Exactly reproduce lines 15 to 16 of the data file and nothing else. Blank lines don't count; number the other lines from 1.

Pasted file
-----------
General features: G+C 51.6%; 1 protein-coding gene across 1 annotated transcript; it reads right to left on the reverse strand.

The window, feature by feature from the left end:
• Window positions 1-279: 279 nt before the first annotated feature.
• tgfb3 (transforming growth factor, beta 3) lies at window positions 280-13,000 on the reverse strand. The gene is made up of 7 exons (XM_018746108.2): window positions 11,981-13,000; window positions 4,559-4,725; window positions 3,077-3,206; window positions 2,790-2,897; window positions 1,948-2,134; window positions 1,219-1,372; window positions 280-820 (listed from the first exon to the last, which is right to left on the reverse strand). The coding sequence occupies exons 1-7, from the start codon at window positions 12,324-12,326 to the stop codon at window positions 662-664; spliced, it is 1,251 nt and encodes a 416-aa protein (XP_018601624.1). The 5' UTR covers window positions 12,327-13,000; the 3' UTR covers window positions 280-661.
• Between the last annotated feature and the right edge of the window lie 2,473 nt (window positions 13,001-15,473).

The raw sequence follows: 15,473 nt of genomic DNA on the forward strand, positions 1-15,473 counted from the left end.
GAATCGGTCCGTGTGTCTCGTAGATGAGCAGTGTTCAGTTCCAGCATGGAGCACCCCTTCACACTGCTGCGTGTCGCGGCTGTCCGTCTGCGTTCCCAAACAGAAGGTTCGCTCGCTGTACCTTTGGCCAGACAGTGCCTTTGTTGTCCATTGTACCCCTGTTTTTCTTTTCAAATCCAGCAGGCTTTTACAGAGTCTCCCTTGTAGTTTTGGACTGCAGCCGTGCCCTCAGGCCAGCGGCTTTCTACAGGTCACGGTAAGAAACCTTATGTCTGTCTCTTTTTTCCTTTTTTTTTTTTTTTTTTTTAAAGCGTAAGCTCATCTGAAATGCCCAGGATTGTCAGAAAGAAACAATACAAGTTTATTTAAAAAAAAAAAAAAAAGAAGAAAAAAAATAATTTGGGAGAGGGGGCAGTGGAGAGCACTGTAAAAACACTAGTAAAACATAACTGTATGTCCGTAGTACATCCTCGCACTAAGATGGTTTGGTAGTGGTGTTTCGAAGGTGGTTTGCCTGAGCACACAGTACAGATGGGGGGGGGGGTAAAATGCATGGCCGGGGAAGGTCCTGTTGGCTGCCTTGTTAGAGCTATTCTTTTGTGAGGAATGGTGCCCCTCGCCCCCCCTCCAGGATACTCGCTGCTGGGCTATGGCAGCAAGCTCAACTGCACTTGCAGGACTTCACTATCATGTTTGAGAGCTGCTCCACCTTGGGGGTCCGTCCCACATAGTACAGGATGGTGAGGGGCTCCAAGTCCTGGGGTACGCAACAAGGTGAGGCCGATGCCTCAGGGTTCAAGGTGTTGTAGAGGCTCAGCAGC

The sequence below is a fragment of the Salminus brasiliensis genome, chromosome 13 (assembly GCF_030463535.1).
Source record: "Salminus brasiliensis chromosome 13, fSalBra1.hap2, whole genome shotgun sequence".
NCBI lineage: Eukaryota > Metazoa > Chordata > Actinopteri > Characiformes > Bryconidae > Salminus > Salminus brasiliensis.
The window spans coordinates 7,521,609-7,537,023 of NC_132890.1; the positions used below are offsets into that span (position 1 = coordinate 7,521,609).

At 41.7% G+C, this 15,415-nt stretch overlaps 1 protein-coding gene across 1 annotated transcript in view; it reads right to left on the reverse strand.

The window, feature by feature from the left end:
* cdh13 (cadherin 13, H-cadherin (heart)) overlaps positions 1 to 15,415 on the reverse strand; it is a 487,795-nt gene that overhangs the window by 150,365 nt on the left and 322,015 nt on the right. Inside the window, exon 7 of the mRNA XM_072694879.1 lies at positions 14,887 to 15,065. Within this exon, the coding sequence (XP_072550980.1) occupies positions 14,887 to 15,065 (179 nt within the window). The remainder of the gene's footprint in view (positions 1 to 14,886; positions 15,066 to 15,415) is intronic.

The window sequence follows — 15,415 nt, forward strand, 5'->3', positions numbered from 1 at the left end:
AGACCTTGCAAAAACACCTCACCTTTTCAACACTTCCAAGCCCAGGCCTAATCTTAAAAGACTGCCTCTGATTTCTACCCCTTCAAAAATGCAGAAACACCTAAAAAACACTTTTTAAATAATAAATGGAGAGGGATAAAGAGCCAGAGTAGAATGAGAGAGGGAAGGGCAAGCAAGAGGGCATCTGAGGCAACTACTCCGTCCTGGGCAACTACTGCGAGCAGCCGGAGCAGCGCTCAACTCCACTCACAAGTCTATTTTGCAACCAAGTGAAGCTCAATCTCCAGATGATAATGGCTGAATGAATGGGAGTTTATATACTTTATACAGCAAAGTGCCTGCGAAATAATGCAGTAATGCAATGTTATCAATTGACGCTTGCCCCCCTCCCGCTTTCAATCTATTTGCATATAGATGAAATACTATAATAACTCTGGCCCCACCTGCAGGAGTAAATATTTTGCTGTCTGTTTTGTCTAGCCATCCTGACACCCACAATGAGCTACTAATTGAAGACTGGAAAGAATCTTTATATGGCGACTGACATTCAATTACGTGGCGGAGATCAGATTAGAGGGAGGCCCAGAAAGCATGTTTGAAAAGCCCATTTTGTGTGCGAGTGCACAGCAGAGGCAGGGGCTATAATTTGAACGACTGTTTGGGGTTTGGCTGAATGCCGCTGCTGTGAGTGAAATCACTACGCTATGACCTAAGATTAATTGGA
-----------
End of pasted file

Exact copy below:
The window sequence follows — 15,415 nt, forward strand, 5'->3', positions numbered from 1 at the left end:
AGACCTTGCAAAAACACCTCACCTTTTCAACACTTCCAAGCCCAGGCCTAATCTTAAAAGACTGCCTCTGATTTCTACCCCTTCAAAAATGCAGAAACACCTAAAAAACACTTTTTAAATAATAAATGGAGAGGGATAAAGAGCCAGAGTAGAATGAGAGAGGGAAGGGCAAGCAAGAGGGCATCTGAGGCAACTACTCCGTCCTGGGCAACTACTGCGAGCAGCCGGAGCAGCGCTCAACTCCACTCACAAGTCTATTTTGCAACCAAGTGAAGCTCAATCTCCAGATGATAATGGCTGAATGAATGGGAGTTTATATACTTTATACAGCAAAGTGCCTGCGAAATAATGCAGTAATGCAATGTTATCAATTGACGCTTGCCCCCCTCCCGCTTTCAATCTATTTGCATATAGATGAAATACTATAATAACTCTGGCCCCACCTGCAGGAGTAAATATTTTGCTGTCTGTTTTGTCTAGCCATCCTGACACCCACAATGAGCTACTAATTGAAGACTGGAAAGAATCTTTATATGGCGACTGACATTCAATTACGTGGCGGAGATCAGATTAGAGGGAGGCCCAGAAAGCATGTTTGAAAAGCCCATTTTGTGTGCGAGTGCACAGCAGAGGCAGGGGCTATAATTTGAACGACTGTTTGGGGTTTGGCTGAATGCCGCTGCTGTGAGTGAAATCACTACGCTATGACCTAAGATTAATTGGA